Chevrolet Spark EV Does Some Hot Weather Testing In The Desert

5 years ago by Inside EVs Staff 10

Trista Schieffler Lets Us In On What Is Happening With the Spark EV

There has been a lot of issues of late pertaining to extreme hot weather and the abilities of pure EVs in that climate, so Chevrolet took their mostly ready for production Spark EVs out into the desert for a 305 mile trek from Yuma, AZ, to Torrance, CA this past weekend.

Chevrolet Spark EVs in Torrence, California

The cars, emblazoned with GM’s own personalize product QR code (just in case it has any gawkers with smart phones), started out in Arizona, took the I-8 West, across some country highways near the Anza-Borrego Desert State Wilderness Park and Warner Springs, AZ, then through Laguna Niguel, CA, up into Torrance.

The cars made several stops along the way using DC fast charging, which ironically the production Spark EV is not compatible with, as it utilizes the new SAE Combined standard, that has yet to have a single charging station built and installed for.

The reason for these tests according to Trista Schieffer, Lead Development Engineer for the Chevrolet Spark EV (pictured above) was:

“…to monitor how the Spark EV performs in a hot climate on various roads to optimize driving efficiency.  We’ll be watching to see how much the EV range varies in the hot weather and various types of operating scenarios—from interstate highways to country roads.  This drive will allow us to see if we need to make any last-minute adjustments to improve overall operating efficiency.”

Ok, We Are Going to Take The Picture Now. Try to Look Professional

Data will be collected from the drive, and some of the results are promised to be made public later in the week.

This is the second highly publicized outing for the Spark EV,  the first coming in late March of this year, with four prototype cars racking up 1,500 miles of faultless driving.  At the end of that run Trista commented:

“My biggest surprise and delight of the drive in California was that after four days and more than 1500 miles, there wasn’t one fault code on any of the vehicles.  This means we’re right on track to developing a great car.  The ability to leverage technology and experience from the Chevrolet Volt is enabling us to move quickly with this program.”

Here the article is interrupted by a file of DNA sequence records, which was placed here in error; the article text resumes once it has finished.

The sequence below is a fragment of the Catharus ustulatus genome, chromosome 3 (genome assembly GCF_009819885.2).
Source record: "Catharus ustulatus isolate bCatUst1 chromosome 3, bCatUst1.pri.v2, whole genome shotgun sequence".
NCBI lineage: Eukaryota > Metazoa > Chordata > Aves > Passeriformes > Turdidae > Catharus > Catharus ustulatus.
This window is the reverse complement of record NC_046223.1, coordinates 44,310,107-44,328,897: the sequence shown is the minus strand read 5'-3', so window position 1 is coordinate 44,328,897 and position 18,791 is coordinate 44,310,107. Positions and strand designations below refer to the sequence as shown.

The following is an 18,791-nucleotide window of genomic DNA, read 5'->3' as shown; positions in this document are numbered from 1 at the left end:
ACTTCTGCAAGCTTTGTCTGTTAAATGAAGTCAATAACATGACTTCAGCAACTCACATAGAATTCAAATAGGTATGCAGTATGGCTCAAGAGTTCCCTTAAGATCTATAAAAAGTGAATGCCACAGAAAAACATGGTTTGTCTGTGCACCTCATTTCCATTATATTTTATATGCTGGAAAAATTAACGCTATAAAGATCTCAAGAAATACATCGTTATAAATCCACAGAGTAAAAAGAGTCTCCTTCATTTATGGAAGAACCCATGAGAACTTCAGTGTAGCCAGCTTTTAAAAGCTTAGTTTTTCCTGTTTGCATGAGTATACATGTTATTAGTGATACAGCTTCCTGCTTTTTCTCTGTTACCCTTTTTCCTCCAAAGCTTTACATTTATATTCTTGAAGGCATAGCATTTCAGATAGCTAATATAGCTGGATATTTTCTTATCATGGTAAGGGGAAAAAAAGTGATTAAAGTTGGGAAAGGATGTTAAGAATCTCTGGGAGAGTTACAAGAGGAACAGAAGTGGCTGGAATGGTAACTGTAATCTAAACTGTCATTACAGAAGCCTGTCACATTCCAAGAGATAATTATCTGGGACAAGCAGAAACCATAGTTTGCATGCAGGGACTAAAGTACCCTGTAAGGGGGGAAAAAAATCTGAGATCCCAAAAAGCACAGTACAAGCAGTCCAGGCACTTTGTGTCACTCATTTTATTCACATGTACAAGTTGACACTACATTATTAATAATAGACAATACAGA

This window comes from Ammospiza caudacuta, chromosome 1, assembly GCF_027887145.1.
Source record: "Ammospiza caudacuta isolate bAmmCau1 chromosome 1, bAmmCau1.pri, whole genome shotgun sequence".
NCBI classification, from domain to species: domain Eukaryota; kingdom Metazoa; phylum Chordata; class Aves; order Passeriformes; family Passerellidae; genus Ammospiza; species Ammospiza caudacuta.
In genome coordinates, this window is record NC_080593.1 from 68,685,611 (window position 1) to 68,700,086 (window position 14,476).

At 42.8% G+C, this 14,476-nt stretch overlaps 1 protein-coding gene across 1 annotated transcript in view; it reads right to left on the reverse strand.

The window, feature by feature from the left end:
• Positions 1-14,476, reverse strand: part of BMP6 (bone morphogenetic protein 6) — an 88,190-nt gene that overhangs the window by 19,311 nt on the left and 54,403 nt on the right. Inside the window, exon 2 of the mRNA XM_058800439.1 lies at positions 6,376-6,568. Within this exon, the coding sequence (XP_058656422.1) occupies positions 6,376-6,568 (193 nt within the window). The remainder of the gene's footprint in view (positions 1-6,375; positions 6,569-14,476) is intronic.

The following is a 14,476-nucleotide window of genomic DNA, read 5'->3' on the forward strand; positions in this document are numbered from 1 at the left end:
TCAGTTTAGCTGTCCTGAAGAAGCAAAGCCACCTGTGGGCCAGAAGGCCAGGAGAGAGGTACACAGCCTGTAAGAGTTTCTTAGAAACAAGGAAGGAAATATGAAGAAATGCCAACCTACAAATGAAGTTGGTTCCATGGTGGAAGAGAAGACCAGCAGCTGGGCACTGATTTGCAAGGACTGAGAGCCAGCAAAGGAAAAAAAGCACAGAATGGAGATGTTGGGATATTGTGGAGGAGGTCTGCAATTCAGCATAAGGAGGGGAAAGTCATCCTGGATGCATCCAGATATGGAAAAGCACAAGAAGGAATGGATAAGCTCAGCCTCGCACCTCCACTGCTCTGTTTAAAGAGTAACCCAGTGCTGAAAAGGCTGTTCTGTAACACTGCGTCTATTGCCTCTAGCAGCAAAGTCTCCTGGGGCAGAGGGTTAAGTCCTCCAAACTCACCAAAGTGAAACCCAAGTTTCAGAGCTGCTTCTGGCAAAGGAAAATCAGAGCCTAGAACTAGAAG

InsideEVs recently spoke with Annalisa Bluhm, who works for Chevrolet Communications, and she told us that the Spark EV is fully on schedule and will  be built in 2013 in South Korea, and will be sold later in the year as a 2014 model.

Separately, another representative from General Motors re-confirmed with us that GM is still fully committed to using batteries from the beleaguered American battery manufacturer, A123.

10 responses to "Chevrolet Spark EV Does Some Hot Weather Testing In The Desert"

  1. ClarksonCote says:

    So these EV’s, unlike the Volt, are going to be made in South Korea, then imported here? That seems to suggest they don’t plan to sell many in America.

    1. staff says:

      Yes, imported to North America. It was conceived as a global/European car first, really have not seen much to think otherwise at this point.

      GM will use it first in the US as a compliance rollout, so likely a California(+) initial distribution to fill that out. Only a thousand or two will be produced the first year while they assess demand. However, unlike the Toyota RAV4 and Honda Fit EV, the Chevrolet will be build to the need, there is not a set limited production run and then the car is discontinued. If it finds success, and people want them, they will get them.

  2. Delta says:

    Liquid cooled pack? And how much? It can’t be within 5k of the volt so it would be very competitive.

  3. Stuart22 says:

    My guess is that it will be priced at a point where its final cost will be close to the same as an ICE Spark after tax credits are figured in.

  4. Shawn Marshall says:

    A nation which is $16,000,000,000,000. in debt cannot afford to subsidize EV purchase. If rationality and market forces come into play the tax credits will hopefully soon disappear.

    Point being, wouldn’t a Spark EV be interesting at that price point, ICE cost + former credit.
    Seems the fuel savings cost should be most interesting at that pricing level.
    Can’t you buy two Malibus for the price of a Volt?

    1. Ray I says:

      If oil companies were not subsidized through our tax code you’ld be paying somewhere north of $10/gal for gasoline, not to mention the cost of foolish wars. I agree that ALL subsidies should be eliminated.

    2. Raymondjram says:

      Maybe two old Malibu’s….

      Some Volt owners are saving so much not purchasing gas that their total cost of ownership is less than for a Cruze or a Toyota Camry, which are both cheaper than a new Malibu.

  5. Shawn Marshall says:

    PS – I appreciate the frequent posts on this site on all things EV.

    Keep up the good work and don’t succumb to Eco-freako Terrorism.

    Free men yearn for energy independence.

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